There is lot of difference between the Western calendar and Indian calendar, in calculating the days, months and years, and also the names of months. While September, October, November and December should the the 7th, 8th, 9th and 10th months of the year respectively according to the Roman calendar, it is not the same in western calendar. And these months hold right in the Hindu-Telugu calendar.
The origin of Roman Calendar
The Roman calendar is claimed to be developed by Romulus, the one who found Rome around 753 BC. His version of calender had ten months.
Martius (31 days)
Aprilis (30 days)
Maius (31 days)
Iunius (30 days)
Quintilis (31 days)
Sextilis (30 days)
September (30 days)
October (31 days)
November (30 days)
December (30 days)
This calendar system constituted only 304 days in a year. The extra winter days that came between the end of December and the beginning of the following March, were not assigned to any month in this sytem. The following months were named depending on their position in the calender. Month of Quintilis comes from the word quinque that means five, Sextilis from sex meaning six, September from septem meaning seven, October from octo meaning eight, November from novem meaning nine and December from decem meaning ten.
In 713 BC, Numa Pompilius, the second traditional king of Rome made some changes to the Romulus Calendar by adding the months of January and February before the beginning of the original ten months. As a result of this, the names of Quintilis, Sextilis, September, October, November and December that imply fifth through tenth months of the year did not agree with their position in the calendar.
The Western Calendar (Gregorian)
The Gregorian calendar is the internationally accepted civil calendar, which is commonly referred to as Western or Christian calendar. The Western calendar is a result of several reforms of the Julian calendar system, which is again a reform of the Roman calender, which also made reforms to the lunar cycle. The western calendar is a solar calendar that considers days as the basic unit of time, and groups them into 12 months that form a year containing 365 or 366 days. You can read further information in the reference section. However, there is a difference between this Western calendar and the Indian-Hindu calendar.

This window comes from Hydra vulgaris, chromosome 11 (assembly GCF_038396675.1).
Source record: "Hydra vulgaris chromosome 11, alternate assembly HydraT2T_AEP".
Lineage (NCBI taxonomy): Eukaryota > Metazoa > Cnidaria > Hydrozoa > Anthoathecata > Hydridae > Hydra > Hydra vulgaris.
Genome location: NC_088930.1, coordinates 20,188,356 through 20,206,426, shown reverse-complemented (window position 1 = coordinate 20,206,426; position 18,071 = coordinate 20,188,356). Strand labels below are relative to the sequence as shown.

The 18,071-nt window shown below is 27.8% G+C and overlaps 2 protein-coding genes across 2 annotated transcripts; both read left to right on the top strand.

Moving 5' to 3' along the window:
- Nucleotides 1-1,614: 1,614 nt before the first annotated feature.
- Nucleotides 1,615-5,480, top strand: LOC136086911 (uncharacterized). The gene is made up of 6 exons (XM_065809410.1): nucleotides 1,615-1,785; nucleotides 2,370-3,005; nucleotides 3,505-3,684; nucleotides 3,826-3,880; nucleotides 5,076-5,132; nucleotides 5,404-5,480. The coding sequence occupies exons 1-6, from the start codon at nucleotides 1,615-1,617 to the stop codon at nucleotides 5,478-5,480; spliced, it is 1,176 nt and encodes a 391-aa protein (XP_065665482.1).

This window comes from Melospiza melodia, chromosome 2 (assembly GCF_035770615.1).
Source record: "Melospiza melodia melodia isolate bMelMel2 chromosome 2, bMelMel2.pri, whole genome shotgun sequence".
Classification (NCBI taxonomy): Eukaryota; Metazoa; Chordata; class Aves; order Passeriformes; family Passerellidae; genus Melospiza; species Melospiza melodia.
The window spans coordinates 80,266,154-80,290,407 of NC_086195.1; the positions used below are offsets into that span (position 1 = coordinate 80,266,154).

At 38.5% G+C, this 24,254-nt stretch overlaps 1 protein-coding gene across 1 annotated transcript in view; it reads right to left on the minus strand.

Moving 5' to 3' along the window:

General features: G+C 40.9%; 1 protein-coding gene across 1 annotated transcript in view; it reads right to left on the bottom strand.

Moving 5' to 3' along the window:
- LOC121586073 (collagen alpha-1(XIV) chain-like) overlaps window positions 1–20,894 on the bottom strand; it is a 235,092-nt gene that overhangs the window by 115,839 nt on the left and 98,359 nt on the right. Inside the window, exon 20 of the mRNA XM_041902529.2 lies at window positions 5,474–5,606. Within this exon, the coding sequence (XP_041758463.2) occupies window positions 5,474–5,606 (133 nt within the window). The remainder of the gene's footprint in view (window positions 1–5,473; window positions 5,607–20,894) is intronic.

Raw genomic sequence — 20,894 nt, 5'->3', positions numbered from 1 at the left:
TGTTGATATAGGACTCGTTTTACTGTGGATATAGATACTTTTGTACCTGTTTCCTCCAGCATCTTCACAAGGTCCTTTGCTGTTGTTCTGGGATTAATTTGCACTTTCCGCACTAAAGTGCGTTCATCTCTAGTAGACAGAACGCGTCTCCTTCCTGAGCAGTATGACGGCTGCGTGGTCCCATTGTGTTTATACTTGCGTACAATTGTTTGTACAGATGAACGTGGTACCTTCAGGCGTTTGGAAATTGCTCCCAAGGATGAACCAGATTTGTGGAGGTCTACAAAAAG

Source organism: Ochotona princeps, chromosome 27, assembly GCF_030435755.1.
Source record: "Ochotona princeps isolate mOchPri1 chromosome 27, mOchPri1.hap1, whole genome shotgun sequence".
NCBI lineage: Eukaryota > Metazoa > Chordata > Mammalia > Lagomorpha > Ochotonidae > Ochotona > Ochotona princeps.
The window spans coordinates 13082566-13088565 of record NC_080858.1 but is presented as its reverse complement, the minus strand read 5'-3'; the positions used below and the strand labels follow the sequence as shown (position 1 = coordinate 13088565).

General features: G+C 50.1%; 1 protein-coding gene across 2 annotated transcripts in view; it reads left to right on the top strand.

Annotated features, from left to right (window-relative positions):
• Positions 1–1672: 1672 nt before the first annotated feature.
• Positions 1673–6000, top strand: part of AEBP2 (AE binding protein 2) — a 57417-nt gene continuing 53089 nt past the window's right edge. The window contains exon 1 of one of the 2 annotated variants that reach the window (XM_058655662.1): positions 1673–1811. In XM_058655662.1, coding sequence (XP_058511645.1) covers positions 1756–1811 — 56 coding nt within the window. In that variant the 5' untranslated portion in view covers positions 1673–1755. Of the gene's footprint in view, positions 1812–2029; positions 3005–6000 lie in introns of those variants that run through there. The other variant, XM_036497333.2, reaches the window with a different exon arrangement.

The origin of Hindu Calendar
The Indian national calendar is the official calender used in India. It is referred to as Saka calendar, and more commonly called the Hindu calendar. It 1957, the Calendar Reform Committee developed this lunisolar calendar in which months are named after traditional Indian months shown in the table below. This reformed Hindu calendar began in the Saka Era, Chaitra 1, 1879, which actually corresponds to March 22, 1957.
|No.||Month(Sanskrit)||Length||Start Date(Gregorian)||Tropical Zodiac|
* In leap years, Chaitra has 31 days, starting on March 21 instead. Note that September, October, November and December agree with their position in this calendar.
The new year in Hindu system is called by various names Yugadi, Ugadi or Samvatsradi in Deccan region of India (Telugu calendar), Gudi Padwa by Marathis, Thapna by Marwaris, Cheti Chand by Sindhis, Sajibu Cheiraoba by Manipuris, Baisakhi in Punjab and Puthandu in Tamil Nadu. Rest of north India celebrate it in the name of Chaitra navaratri.
The Telugu new year name Yugadi or Ugadi is derived from the word “Yuga Adi”, meaning ‘the beginning of a new age’. The Telugu new year falls on a different day every year as the Hindu calendar is based on lunisolar system. The lunisolar calendar system calculates date depending on the moon phase and also the time of solar year. So, if it is a tropical solar year, then the lunisolar calendar will indicate the season.
The Hindu-Telugu calendar begins with the month of Chaitra that comes between March and April, where Ugadi marks the first day of the new year and is celebrated as a festival. This Hindu-Telugu calendar is also called the panchang, panchanga or Panjika, and is an important aspect of traditional hindu life because it calculates all the important dates of festivals, and decides auspicious times for important rituals. Most of the festivals in Hindu calendar are only calculated on the lunar movements.
A lunar year of Hindu calendar consists of 12 months. One lunar month comprises of two fortnights, which begin with the new moon called amavasya and ends with full moon night called purnima. The lunar days are referred to as tithis. Every month has 30 tithis, that vary from 20 – 27 hours. Mentioned below are the 15 moon days of the Hindu month.
Prathama – First
Dvitiya – Second
Trtiya – Third
Chaturthi – Fourth
Panchami – Fifth
Sasthi – Sixth
Saptami – Seventh
Astami – Eighth
Navami – Ninth
Dasami – Tenth
Ekadasi – Eleventh
Dvadasi – Twelfth
Trayodasi – Thirteenth
Chaturdasi – Fourteenth
Panchadasi – Fifteenth
Purnima – Suklapaksha – Full Moon
Amavasya – Krsnapaksa – New Moon
Therefore, the western calendar is solar based, and Indian-Hindu calendar Lunisolar, which accounts to the difference between them.